In the midst of all this action is when our one hitch of the entire convention occurred. Maybe it was a salute to the 4th, maybe it was to make our California members feel more at home. Whichever, all the power went out on the south side of the PLU campus. This happened right in the middle of the demos and included Lagerquist Hall and those cushy new dorms we'd been gushing about. Ingenious presenters used flashlights to continue their demos while people bumped around over at the dorms. Our main immediate concern was what to do if there still was no power when that night's scheduled concert was to begin. Luckily the performance was a dramatic and musical Renaissance lute presentation by Thomas Berghan. It was decided that in staying true to the time period, Lagerquist could be illuminated by candle light. After enjoying this amazing performance, everyone agreed that the power outage might have been a happy coincidence. Of course the folks in the dark over in South Hall might not have been able to romanticize the situation as easily. Regardless of the coziness/suffering, the power was restored by the next day.
Steve Klein got everyone back on track Thursday morning with his talk on guitar design. In the mid-morning Harry Fleishman gave his demonstration on inlay and Kenny Hill got the classic guitar listening session underway.
It's not really a convention until the exhibition starts. On Thursday afternoon the fun began. Pre-setup helped ease the exhibitor's stresses over getting everything ready before the masses descended on them. When the doors opened at 1:00 PM the place started buzzing with activity. Just as in past years, two rooms were filled to capacity with exhibits. The instruments were mainly kept to the downstairs more quiet and carpeted, Scandinavian Center. Upstairs, Chris Kuntzen featured mostly suppliers and some instruments. This year we had more suppliers than ever before and members seemed eager to take advantage of the incredible variety and quality from our lutherie dealers.
We were also very fortunate this year to have the loan of two exhibits from the estates of two recently-departed members, Robert Lundberg and Dan Most. The Robert Lundberg exhibit displayed Lundberg lutes owned by Terry Schumacher, Thomas Berghan, and Clive Titmuss, and all three were on hand to answer questions about the instruments. Bob's daughters Branwyn and Tabitha were also there to talk to the many people who came by to admire these incredible examples of Bob's work. Another popular exhibit displayed some of the collection of Dan Most. A unique range of antique harp guitars and Hawaiian guitars, tastefully arranged by Dan's close friend Pat McGehee, made for a very interesting presentation. George T. Noe, coauthor with Dan of a fine book about Chris Knutsen's harp and Hawaiian guitars, spent Saturday afternoon at the display table, accompanied by Dan's mother.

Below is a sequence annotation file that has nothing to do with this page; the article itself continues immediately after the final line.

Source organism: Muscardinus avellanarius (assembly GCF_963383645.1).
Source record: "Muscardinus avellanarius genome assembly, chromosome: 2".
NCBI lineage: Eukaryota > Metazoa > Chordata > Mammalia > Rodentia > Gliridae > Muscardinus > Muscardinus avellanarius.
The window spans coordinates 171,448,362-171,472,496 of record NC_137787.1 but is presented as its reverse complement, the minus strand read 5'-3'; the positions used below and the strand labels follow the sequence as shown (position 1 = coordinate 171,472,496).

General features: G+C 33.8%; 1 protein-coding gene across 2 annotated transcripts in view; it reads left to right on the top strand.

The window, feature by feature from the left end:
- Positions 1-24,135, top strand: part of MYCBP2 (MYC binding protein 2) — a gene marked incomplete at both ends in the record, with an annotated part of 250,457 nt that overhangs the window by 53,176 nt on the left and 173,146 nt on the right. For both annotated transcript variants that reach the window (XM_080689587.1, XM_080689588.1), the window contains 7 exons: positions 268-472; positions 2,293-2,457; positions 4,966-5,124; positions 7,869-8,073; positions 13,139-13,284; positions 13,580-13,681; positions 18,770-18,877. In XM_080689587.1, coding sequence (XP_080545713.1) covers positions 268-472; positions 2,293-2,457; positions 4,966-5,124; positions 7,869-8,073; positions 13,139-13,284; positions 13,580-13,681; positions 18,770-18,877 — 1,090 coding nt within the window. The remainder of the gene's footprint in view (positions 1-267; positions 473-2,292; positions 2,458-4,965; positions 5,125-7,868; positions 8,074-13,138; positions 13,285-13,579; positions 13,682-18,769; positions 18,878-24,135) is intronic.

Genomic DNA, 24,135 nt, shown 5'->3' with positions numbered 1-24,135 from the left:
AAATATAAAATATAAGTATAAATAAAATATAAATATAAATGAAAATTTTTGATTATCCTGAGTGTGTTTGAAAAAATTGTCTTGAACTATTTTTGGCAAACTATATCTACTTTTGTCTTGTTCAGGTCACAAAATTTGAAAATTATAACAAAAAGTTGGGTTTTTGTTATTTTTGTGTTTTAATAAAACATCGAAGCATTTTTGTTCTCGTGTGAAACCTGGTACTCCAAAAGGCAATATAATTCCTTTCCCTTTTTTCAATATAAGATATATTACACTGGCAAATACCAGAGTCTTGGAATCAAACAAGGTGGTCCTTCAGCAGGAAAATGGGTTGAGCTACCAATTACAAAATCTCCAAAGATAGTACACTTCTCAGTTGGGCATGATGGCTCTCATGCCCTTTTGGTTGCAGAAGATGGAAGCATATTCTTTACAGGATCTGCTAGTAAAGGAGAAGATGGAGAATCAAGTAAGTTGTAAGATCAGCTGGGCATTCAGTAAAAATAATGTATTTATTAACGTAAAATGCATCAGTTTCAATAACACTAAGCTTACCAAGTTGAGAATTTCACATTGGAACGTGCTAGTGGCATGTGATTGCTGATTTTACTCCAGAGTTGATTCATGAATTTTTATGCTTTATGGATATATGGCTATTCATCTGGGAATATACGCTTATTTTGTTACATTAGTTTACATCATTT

Thursday afternoon Frank Ford and Dan Erlewine continued the second part of the “Frank and Dan” show, this time with electrical power. Concurrently Mike Doolin and John Greven demonstrated waterborne finishing, Eugene Clark showed everyone marquetry in Spanish rosettes, and Charles Fox conducted a lutherie tooling Q&A session. A busy and informative day was capped off by David Franzen's beautiful classic guitar concert. David is a GAL favorite and after his incredible performance it was easy to see why.
On Friday morning everyone flocked to Bob Benedetto's lecture on archtop guitar making. Members have been wanting Bob to speak at our Convention for many years and we were glad he could make it. Aided by Harry Fleishman and a comedic opening schtick from Todd and Tim, this lecture was well worth the wait. From there we all spilled out onto the amphitheater risers for that old tried-and-true GAL group photo. No matter how many of these photos we've gathered for, it's still an impressive sight! Hap Newsom, once again defied death by hanging out of the Mary Baker Russell building window to snap our picture.
The steel string listening session got underway headed up by Ralph Novak. All of the listening sessions have always been a great way for our members to see how their instruments hold up in a small concert setting. The luthier audience gives praise and advice in this noncompetitive environment. During this time David Gusset was speaking on the elements of classical violin design and construction. Then after another successful afternoon of exhibition, four demos ran concurrently: John Greven demonstrated pearl inlay, David Giulietti showed off his metal engraving skills, Don Overstreet taught violin setup and maintenance, and Ralph Novak presented information on guitar neck construction.